The government has decided to extend the date of submission of stakeholder comments on the draft e-commerce policy to March 31.
This has ensured that there will be no chance for the policy to take effect before the general elections in April.
The decision to extend the initial submission date of March 9 was taken on Friday after 30 online majors such as Flipkart, Snapdeal, Ola, Uber, Amazon, Netflix and Microsoft met government officials and raised a series of issues on the current draft policy, a senior official from the Department for Promotion of Industry and Internal Trade (DPIIT) said.
Most participants on Friday’s meeting suggested that three separate policies be carved out of the current draft. Apart from a demand to incorporate rules on banking and insurance in the draft, online businesses have clashed with the government on multiple issues, prime among them being a tug-of-war over consumer data.
Battle over data
Protection of data had stood out as the dominant theme of the much-awaited e-commerce draft report released last month.
Among other rules, the draft has proposed to grant domestic industry a three-year window for making a shift to mandatory local data storage requirements and pushed for strict restriction on companies sharing the data of consumers for commercial purposes.
“By tracking the search and browsing histories, online retail websites are able to target consumers with tailor-made marketing content,” the draft says. However, the industry has continued to push for a watering down of this rule by asking for a “limited sharing of consumer data for commercial purposes after suitable customer consent.”
On the other hand, the draft also said, “Access to data for purposes of maintaining and ensuring law and order cannot be over emphasised.” But major players such as Flipkart and Microsoft have argued that such government access to consumer data represents a similar set of risk and breaches conventions, a person present during the meeting said.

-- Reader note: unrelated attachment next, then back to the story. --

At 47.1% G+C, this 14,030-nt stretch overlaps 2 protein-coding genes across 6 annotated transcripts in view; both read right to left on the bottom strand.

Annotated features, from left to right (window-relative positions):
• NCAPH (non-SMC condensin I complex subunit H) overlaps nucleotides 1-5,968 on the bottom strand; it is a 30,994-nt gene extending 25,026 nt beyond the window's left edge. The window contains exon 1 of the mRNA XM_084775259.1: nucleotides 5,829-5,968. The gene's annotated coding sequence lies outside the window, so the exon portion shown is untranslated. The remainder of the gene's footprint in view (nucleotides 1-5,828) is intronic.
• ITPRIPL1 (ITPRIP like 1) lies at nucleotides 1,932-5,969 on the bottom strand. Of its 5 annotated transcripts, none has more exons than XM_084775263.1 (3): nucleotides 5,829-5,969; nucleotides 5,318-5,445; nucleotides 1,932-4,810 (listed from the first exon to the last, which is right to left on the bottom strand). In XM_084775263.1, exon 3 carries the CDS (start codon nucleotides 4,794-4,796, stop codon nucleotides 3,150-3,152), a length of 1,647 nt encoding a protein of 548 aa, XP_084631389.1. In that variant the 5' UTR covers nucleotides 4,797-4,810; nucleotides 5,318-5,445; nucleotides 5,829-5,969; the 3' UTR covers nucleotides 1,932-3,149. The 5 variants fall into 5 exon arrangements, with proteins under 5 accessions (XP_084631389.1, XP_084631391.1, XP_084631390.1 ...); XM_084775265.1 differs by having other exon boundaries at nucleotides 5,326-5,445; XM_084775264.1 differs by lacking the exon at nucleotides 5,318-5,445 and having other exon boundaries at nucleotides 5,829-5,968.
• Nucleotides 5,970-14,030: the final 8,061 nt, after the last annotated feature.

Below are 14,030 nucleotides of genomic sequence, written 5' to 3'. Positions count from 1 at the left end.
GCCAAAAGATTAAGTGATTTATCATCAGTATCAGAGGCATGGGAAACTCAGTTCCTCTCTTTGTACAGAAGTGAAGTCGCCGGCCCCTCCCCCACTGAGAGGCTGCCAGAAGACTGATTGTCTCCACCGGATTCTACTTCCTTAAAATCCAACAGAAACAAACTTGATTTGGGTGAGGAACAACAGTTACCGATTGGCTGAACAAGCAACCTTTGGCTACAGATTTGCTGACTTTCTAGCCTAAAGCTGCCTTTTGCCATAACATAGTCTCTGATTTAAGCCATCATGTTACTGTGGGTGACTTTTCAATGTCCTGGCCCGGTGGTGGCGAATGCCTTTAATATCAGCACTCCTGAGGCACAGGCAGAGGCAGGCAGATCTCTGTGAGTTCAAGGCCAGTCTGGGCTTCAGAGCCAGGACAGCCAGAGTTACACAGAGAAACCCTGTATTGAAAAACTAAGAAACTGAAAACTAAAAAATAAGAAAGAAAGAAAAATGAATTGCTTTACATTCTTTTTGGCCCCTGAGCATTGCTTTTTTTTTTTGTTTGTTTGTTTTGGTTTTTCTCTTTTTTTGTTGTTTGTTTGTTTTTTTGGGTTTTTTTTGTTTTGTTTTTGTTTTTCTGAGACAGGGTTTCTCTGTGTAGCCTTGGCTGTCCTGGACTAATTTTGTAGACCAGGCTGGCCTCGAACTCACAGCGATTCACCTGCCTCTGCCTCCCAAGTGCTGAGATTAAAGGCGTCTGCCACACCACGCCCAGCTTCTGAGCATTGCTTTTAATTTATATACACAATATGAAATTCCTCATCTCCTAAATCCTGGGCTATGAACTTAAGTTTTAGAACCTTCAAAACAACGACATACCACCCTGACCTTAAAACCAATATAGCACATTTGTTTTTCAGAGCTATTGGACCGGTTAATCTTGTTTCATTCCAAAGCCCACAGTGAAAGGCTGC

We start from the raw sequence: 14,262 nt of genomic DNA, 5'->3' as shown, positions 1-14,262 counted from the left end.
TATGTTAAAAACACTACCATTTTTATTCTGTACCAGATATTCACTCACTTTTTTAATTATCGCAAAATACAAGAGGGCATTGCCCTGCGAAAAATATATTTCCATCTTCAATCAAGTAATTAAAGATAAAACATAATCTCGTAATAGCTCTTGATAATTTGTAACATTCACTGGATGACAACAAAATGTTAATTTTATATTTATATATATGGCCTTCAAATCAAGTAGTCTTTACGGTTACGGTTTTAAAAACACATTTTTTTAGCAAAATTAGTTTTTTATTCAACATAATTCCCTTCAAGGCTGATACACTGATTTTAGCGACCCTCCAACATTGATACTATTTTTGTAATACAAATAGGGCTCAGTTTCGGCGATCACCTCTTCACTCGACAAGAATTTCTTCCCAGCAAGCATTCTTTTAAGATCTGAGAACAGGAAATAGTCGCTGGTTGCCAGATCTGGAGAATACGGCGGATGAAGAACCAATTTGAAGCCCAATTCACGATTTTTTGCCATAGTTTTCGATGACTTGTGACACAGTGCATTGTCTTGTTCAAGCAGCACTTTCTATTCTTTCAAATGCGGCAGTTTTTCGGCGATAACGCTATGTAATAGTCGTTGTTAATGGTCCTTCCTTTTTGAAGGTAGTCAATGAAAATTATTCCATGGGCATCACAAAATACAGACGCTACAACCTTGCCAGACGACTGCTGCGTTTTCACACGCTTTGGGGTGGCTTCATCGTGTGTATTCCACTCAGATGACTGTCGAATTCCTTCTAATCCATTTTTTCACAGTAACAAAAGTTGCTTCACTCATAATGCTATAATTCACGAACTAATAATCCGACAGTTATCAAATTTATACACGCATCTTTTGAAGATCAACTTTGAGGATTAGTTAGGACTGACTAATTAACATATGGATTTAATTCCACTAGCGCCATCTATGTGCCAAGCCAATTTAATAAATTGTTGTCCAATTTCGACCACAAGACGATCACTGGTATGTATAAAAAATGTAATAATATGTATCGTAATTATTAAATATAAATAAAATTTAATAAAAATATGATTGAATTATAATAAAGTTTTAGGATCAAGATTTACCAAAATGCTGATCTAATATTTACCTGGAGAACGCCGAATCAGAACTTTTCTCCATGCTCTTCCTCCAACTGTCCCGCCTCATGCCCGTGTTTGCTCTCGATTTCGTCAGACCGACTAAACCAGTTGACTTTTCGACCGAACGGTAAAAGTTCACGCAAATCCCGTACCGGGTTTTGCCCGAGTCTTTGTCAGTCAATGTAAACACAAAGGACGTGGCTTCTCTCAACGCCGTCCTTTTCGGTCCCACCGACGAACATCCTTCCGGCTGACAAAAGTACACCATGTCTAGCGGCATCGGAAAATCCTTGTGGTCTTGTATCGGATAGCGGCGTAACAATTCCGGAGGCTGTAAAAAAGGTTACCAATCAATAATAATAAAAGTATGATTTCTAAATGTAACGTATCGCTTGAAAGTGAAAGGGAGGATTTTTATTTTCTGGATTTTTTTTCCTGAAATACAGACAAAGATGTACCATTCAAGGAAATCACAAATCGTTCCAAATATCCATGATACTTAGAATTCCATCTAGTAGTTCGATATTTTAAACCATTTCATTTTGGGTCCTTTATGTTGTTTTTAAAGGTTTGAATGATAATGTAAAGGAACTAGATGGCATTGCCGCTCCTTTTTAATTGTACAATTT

As a result, they have demanded that a separate data policy for the e-commerce sector be crafted and released before the elections.
Aiming to step up onshore digital commerce, the draft also hinted at regulating Chinese e-commerce apps, under fire for dodging tariff duties and not maintaining offices in the country. Some Chinese firms like Aliexpress and Shein.com may be called for discussions, a government official said.
The government has also clashed with stakeholders like the Confederation of All Indian Traders, which demanded a specific regulator for the sector. “We feel the Enforcement Directorate should continue to be the agency in charge of investigations into norm violations,” the official added.
The draft recognises the standing group of secretaries on e-commerce as the primary body for regulating the high-growth sector.
The draft is also expected to by opposed by the information technology ministry, which alleges that it was not fully consulted during its preparation, and now harbours serious reservations against it, sources in the ministry said.
The DPIIT has also taken note of repeated complaints of the search bias leveled against Google. Recently, the Competition Commission of India or CCI said Google abused its dominant position as a search engine major and fined it Rs 136 crore. The draft policy may include technical ‘failsafes’ to reduce chances of this happening.